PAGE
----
A network of networks to support CBRN risk mitigation, including non-proliferation
By Tristan Simonart, CBRN risk mitigation, DG DEVCO, European Commission, Brussels
Celebrating its 10th anniversary this year, the European external Chemical Biological Radiological and Nuclear Centres of Excellence Initiative (EU CBRN CoE) is considered as a long term global network programme of national CBRN networks and as a platform for regional capacity building on CBRN risk mitigation.
Holistic and interagency approachInitially launched in 2010 under the European external cooperation Instrument for Stability, it involves multilateral partner-ships between the European Union and its 27 Member States with more than 60 countries worldwide, covering the EU Southern and Eastern neighbourhood, the Middle East, the Gulf, Africa, Central Asia and South East Asia. Its main objective is to mitigate chemical, biological or radio-nuclear risks of natural, accidental or intentional origin. It follows a holistic and interagency approach based on partnership and confidence building, with a strong focus on regional cooperation, in close cooperation with the United Nations Interregional Crime and Justice Research Institute (UNICRI). This is one of the largest long-term civilian security external programmes of the European Union. The CBRN CoE network provides to member countries protocols to assess – on a voluntary and strictly confidential basis – CBRN national and regional needs and risks. It promotes the legal adoption of national plans of action and the implementation of regional activities, through its eight regional centres. These may include train the trainer sessions, CBRN curricula, testing, demonstration and cross-border field exercises, always sup-ported by a mix of local and international expertise. Eighty five projects were launched since 2010 under the programme and more than thirty countries have adopted their CBRN national action plans.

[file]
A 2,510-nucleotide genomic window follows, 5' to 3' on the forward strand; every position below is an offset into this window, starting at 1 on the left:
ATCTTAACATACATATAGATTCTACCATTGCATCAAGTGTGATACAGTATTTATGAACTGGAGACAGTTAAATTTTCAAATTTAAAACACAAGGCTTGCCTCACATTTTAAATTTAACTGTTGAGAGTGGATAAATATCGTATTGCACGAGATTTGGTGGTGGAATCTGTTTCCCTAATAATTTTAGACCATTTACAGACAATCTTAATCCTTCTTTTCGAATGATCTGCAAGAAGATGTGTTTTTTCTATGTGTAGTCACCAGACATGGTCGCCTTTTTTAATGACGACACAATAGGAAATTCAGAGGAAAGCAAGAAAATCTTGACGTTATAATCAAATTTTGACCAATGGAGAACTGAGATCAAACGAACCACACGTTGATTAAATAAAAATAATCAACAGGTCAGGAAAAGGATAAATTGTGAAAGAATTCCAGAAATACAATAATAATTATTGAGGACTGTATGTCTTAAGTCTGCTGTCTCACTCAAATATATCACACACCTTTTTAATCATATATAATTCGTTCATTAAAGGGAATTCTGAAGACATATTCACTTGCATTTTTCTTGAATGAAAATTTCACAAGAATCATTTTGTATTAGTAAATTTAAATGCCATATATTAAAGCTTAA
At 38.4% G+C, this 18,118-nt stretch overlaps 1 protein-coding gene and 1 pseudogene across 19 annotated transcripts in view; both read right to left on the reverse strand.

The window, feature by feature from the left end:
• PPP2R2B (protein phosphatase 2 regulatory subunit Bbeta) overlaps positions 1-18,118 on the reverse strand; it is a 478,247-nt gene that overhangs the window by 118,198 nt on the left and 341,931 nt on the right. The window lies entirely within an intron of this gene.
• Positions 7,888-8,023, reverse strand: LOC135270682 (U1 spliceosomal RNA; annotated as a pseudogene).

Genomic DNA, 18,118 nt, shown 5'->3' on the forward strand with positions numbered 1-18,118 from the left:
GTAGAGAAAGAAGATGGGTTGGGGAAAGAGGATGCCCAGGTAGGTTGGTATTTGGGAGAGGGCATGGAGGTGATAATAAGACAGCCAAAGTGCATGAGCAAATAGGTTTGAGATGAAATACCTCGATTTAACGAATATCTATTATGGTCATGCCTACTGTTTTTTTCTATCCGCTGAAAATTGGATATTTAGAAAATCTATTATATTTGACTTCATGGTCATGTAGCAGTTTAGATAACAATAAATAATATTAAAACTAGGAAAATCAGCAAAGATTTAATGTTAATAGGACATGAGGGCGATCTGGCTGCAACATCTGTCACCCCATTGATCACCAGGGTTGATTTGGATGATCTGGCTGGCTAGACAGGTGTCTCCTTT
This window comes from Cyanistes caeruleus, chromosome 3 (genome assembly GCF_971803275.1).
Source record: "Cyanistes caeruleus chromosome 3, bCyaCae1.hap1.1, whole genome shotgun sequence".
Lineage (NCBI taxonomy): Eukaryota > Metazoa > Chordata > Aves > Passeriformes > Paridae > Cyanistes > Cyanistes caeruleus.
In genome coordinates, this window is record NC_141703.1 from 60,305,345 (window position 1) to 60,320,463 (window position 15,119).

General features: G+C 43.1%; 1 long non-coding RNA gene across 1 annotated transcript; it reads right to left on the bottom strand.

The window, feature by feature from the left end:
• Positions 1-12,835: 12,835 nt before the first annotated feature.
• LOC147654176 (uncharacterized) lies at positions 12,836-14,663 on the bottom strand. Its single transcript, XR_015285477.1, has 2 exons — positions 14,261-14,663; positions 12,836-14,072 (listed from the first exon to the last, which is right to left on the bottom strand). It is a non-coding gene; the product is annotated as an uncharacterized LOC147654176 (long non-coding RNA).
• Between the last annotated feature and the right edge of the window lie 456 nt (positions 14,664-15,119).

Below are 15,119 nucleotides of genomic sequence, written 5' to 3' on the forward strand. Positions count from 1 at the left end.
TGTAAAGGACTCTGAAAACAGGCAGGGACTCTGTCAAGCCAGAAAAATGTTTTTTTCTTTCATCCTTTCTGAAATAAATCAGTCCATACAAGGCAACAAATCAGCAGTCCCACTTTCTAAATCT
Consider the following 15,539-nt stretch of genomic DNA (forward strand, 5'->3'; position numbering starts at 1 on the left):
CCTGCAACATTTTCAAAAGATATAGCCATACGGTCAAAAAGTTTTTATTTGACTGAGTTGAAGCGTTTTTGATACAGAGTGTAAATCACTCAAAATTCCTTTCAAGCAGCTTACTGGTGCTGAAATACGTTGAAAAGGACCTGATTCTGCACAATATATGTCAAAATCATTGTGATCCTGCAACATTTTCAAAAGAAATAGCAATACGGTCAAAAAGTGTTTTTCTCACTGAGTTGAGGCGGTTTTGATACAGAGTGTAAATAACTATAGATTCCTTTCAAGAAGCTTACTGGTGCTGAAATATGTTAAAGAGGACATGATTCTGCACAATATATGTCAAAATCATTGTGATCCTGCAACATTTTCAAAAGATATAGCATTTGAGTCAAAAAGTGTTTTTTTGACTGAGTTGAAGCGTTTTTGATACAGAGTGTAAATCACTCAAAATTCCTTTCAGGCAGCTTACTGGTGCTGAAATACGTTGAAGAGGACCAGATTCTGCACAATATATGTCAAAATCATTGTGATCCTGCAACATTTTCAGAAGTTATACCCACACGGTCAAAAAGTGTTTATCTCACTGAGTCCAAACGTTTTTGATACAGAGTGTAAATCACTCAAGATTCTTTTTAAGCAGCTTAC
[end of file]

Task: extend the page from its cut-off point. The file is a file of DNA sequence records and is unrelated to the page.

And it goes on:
Standing the test of the Covid-19 pandemic As early as February 2020, EU headquarters, regional CBRN centres, national focal points from partner countries and on-going project implementing experts started intense collective exchanges to identify means of contributing to the mitigation of the crisis. Using regional working languages (English, French, Russian and Arabic), this unprecedented mobilisation, support-ed by constant regional and global webinars, led to a series1 of mitigating actions, which took several formats. As a result, for example, interregional programmes like Medipiet, Medilabsecure or Stronglab reoriented their activities by developing specific online trainings or shipping urgent supplies to partners. In nearly all regional CBRN centres such as Tbilisi, Rabat, Nairobi, Abu Dhabi, Tashkent and Manila, day and night support was provided by the CBRN CoE regional technical on-site assistance experts (OSA). In Abu Dhabi, the OSA GCC expert was recruited in the Supreme Council for National Security. In other countries, national authorities used pre-deployed trained staff and equipment to support Covid-19 diagnostics. This happened in Amman International Airport in Jordan or in the Almaty Central reference Laboratory in Kazakhstan. Based on regional dialogue and national assessments, additional Covid-19 funding was then allocated by the European Commission:
- Reinforcing ongoing projects on biosafety and biosecurity, in order to deliver quick and efficient dedicated online training or shipment of necessary supplies (kits, reagents and small equipment) in particular in the European Southern and Eastern neighbourhood, in the Middle East, Central and South East Asia;
- Lunching LABPLUS AFRICA innovative offensive for mobile labs and scale-up an African epidemiological reference R&D and training centre in Dakar.
The way ahead is pavedBeyond these examples, while not being a crisis management mechanism, but rather a network of networks and platform 11triggering regional and inner-country cooperation, the CBRN CoE network is expected to further develop its liaising and capacity building activities in the near future. Let’s assume that this extends its contribution towards a safer and more secure CBRN architecture at local, regional and global levels, in a spirit of win-win partnership and multilateralism, and for the benefit of EU Member States and CBRN CoE partner countries.